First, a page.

Gene Removal and Duplication
Researchers can remove genes from the genomes of organisms and replicate them in another organism. There are a few strategies for replicating a gene, a unit of heritable material that codes for a particular trait, from one organism to another. The first involves using restriction endonuclease enzymes to cut DNA and insert it into plasmids. A plasmid is a small, circular piece of bacterial DNA that replicates on its own and can be transferred between cells. Each restriction endonuclease recognizes a specific set of nucleotides. Restriction endonuclease enzymes that cut DNA at specific sequences are selected so that the target DNA sequence is flanked by cutting sites. When cut, the desired DNA sequence is separated from the rest of the plasmid. Plasmids are first isolated from bacteria, and then the plasmids and the gene that is being transferred are both cut with the same restriction endonuclease enzymes. When the plasmids and gene are cut with the same restriction endonuclease, they will have matching ends that loosely, but readily, bind together. A DNA repair enzyme permanently binds the two sections of DNA, recreating the plasmid that now contains the gene of interest.The plasmid is now considered recombinant DNA—DNA created from more than one individual, possibly of a different species. Plasmids created this way are re-inserted into living bacteria. The bacteria are now transgenic organisms, which are organisms containing recombinant DNA from another species. The bacterium then acts as a cloning host, an organism used to replicate a DNA sequence. Each time it replicates, it will create a new copy of the plasmid and pass it on to daughter cells. Each new plasmid in a daughter cell is a DNA clone, an identical copy of a DNA molecule replicated in a population of cloning hosts, and each plasmid clone contains a copy of the original gene. When a plasmid or other DNA construct is used as a carrier of recombinant DNA, it is called a DNA vector.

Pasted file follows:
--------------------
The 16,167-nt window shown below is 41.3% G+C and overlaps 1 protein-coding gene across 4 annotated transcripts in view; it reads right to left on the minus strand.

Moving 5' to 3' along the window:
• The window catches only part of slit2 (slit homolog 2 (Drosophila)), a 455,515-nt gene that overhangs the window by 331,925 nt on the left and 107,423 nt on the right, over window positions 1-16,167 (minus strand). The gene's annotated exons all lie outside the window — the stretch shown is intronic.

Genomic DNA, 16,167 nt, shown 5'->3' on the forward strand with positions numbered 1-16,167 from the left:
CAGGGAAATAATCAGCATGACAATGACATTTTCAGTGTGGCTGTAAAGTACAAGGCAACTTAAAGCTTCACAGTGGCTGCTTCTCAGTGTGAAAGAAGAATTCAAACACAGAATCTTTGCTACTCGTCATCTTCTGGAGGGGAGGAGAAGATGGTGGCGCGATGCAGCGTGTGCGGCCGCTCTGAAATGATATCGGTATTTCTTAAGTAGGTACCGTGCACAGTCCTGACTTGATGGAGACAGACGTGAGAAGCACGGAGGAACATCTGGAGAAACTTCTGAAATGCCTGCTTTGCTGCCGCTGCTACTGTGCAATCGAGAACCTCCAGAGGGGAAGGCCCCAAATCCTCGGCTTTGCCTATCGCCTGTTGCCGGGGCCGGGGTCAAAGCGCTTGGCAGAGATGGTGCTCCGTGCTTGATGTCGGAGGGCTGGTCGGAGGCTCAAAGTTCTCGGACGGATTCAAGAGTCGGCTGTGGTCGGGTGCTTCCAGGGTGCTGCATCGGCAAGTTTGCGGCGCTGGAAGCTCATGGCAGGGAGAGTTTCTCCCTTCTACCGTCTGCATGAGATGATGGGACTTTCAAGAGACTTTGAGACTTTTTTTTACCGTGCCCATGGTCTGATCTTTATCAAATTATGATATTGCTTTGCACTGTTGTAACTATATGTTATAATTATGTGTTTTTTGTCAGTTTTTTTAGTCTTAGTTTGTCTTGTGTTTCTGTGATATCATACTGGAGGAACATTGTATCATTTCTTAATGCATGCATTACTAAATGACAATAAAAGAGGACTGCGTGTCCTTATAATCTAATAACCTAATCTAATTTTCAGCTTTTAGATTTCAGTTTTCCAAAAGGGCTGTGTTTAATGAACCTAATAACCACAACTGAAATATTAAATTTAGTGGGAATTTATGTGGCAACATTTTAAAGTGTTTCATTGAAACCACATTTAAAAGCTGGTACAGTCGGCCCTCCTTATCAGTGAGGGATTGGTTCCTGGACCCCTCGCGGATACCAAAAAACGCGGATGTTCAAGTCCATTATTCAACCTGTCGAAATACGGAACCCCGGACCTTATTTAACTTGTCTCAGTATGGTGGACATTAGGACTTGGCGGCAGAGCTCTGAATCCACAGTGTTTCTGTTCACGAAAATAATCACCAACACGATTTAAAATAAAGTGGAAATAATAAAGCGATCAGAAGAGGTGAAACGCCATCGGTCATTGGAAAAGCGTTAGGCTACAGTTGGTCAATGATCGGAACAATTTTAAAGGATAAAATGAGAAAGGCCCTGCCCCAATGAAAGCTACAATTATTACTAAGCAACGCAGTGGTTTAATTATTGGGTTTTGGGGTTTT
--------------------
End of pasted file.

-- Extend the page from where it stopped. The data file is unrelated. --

A collection of cloning hosts that contains complementary DNA of all expressed genes from a cell or organism is a genomic library. Genomic libraries can be used for genome sequencing and genome-wide association studies. Genomic sequencing that uses a library is called top-down or map-based sequencing. With this method, relatively shorter sequences, which are faster and cheaper to sequence, can be assembled into an entire genome using a computer program. Genome-wide association studies use the libraries to identify differences in genetic code that also result in a change in phenotype. This allows scientists to specifically target genes of interest and examine how changes in the genetic code change the resulting phenotype. For example, a genome-wide association study might identify immune system genes that are important for fighting off a microbial pathogen that can then be studied further to understand the mechanisms of their action.
Clustered Regularly Interspaced Short Palindromic Repeats (CRISPR)